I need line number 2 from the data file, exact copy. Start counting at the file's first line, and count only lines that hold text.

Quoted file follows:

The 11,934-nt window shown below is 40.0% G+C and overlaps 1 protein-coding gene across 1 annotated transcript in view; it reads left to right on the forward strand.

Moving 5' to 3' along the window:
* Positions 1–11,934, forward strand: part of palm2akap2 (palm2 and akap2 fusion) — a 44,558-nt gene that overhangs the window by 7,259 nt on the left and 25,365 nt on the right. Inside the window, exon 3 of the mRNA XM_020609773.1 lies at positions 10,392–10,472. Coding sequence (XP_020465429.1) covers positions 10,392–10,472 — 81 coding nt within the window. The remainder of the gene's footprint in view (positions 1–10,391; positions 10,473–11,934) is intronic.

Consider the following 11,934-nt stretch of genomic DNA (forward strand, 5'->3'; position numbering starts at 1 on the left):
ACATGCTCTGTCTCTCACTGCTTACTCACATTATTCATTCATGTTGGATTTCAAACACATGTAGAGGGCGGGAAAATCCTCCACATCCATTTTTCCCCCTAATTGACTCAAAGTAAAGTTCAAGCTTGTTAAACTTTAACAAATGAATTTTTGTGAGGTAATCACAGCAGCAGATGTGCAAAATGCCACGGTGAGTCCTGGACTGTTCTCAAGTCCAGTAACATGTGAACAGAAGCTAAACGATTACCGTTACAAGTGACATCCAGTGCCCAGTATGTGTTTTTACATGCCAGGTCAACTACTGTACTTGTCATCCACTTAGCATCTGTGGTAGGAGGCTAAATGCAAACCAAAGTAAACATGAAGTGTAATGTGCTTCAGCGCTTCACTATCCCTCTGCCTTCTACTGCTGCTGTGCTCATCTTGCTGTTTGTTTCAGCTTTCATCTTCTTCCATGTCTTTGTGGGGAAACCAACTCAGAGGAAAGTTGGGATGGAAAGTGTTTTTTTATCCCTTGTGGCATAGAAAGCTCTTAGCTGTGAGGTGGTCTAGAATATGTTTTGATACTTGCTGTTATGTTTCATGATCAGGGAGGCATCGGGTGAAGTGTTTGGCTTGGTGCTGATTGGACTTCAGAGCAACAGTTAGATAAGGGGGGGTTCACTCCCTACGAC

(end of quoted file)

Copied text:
Moving 5' to 3' along the window: